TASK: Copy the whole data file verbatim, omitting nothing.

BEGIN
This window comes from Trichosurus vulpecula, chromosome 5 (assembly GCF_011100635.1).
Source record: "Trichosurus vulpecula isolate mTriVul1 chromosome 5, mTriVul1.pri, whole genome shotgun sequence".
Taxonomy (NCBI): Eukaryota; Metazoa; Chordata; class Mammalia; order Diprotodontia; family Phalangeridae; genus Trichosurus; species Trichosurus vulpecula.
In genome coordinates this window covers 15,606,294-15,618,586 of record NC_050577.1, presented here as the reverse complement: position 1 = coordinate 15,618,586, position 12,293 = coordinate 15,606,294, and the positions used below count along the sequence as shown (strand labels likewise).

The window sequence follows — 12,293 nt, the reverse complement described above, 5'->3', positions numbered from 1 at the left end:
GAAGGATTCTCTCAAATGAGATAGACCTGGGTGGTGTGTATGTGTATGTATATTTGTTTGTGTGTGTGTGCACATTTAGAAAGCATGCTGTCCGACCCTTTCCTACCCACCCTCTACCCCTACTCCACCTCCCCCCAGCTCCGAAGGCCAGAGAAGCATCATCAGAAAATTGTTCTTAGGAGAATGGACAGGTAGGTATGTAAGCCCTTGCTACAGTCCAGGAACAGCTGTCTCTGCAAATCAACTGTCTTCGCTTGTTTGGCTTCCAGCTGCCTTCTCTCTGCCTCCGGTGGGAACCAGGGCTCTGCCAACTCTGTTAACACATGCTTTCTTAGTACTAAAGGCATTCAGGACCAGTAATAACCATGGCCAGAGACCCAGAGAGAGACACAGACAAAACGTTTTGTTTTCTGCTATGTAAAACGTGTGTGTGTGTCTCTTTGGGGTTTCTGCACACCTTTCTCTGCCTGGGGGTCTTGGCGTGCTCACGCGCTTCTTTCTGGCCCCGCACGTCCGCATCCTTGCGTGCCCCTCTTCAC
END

This window comes from Trichosurus vulpecula, chromosome 5 (assembly GCF_011100635.1).
Source record: "Trichosurus vulpecula isolate mTriVul1 chromosome 5, mTriVul1.pri, whole genome shotgun sequence".
Taxonomy (NCBI): Eukaryota; Metazoa; Chordata; class Mammalia; order Diprotodontia; family Phalangeridae; genus Trichosurus; species Trichosurus vulpecula.
In genome coordinates this window covers 15,606,294-15,618,586 of record NC_050577.1, presented here as the reverse complement: position 1 = coordinate 15,618,586, position 12,293 = coordinate 15,606,294, and the positions used below count along the sequence as shown (strand labels likewise).

The window sequence follows — 12,293 nt, the reverse complement described above, 5'->3', positions numbered from 1 at the left end:
GAAGGATTCTCTCAAATGAGATAGACCTGGGTGGTGTGTATGTGTATGTATATTTGTTTGTGTGTGTGTGCACATTTAGAAAGCATGCTGTCCGACCCTTTCCTACCCACCCTCTACCCCTACTCCACCTCCCCCCAGCTCCGAAGGCCAGAGAAGCATCATCAGAAAATTGTTCTTAGGAGAATGGACAGGTAGGTATGTAAGCCCTTGCTACAGTCCAGGAACAGCTGTCTCTGCAAATCAACTGTCTTCGCTTGTTTGGCTTCCAGCTGCCTTCTCTCTGCCTCCGGTGGGAACCAGGGCTCTGCCAACTCTGTTAACACATGCTTTCTTAGTACTAAAGGCATTCAGGACCAGTAATAACCATGGCCAGAGACCCAGAGAGAGACACAGACAAAACGTTTTGTTTTCTGCTATGTAAAACGTGTGTGTGTGTCTCTTTGGGGTTTCTGCACACCTTTCTCTGCCTGGGGGTCTTGGCGTGCTCACGCGCTTCTTTCTGGCCCCGCACGTCCGCATCCTTGCGTGCCCCTCTTCAC